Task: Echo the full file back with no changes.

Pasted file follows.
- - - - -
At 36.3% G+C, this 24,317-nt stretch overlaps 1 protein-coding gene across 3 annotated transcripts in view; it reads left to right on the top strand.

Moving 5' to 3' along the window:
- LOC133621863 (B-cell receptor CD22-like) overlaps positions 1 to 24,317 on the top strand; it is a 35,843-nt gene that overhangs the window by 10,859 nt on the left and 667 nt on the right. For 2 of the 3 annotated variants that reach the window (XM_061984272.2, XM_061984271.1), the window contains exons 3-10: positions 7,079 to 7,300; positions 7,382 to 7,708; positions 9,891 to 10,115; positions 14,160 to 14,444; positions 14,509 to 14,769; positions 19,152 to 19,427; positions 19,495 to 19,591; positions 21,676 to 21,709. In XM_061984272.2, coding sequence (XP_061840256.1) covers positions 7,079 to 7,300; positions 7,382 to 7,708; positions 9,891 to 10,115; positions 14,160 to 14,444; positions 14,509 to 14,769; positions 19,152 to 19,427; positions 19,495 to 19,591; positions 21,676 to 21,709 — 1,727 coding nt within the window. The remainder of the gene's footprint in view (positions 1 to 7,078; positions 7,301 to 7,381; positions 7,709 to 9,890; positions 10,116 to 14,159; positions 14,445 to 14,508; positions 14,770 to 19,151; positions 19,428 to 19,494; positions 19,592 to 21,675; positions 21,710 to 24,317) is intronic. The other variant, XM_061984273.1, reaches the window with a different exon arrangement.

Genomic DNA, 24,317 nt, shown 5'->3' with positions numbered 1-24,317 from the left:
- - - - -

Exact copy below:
At 36.3% G+C, this 24,317-nt stretch overlaps 1 protein-coding gene across 3 annotated transcripts in view; it reads left to right on the top strand.

Moving 5' to 3' along the window:
- LOC133621863 (B-cell receptor CD22-like) overlaps positions 1 to 24,317 on the top strand; it is a 35,843-nt gene that overhangs the window by 10,859 nt on the left and 667 nt on the right. For 2 of the 3 annotated variants that reach the window (XM_061984272.2, XM_061984271.1), the window contains exons 3-10: positions 7,079 to 7,300; positions 7,382 to 7,708; positions 9,891 to 10,115; positions 14,160 to 14,444; positions 14,509 to 14,769; positions 19,152 to 19,427; positions 19,495 to 19,591; positions 21,676 to 21,709. In XM_061984272.2, coding sequence (XP_061840256.1) covers positions 7,079 to 7,300; positions 7,382 to 7,708; positions 9,891 to 10,115; positions 14,160 to 14,444; positions 14,509 to 14,769; positions 19,152 to 19,427; positions 19,495 to 19,591; positions 21,676 to 21,709 — 1,727 coding nt within the window. The remainder of the gene's footprint in view (positions 1 to 7,078; positions 7,301 to 7,381; positions 7,709 to 9,890; positions 10,116 to 14,159; positions 14,445 to 14,508; positions 14,770 to 19,151; positions 19,428 to 19,494; positions 19,592 to 21,675; positions 21,710 to 24,317) is intronic. The other variant, XM_061984273.1, reaches the window with a different exon arrangement.

Genomic DNA, 24,317 nt, shown 5'->3' with positions numbered 1-24,317 from the left: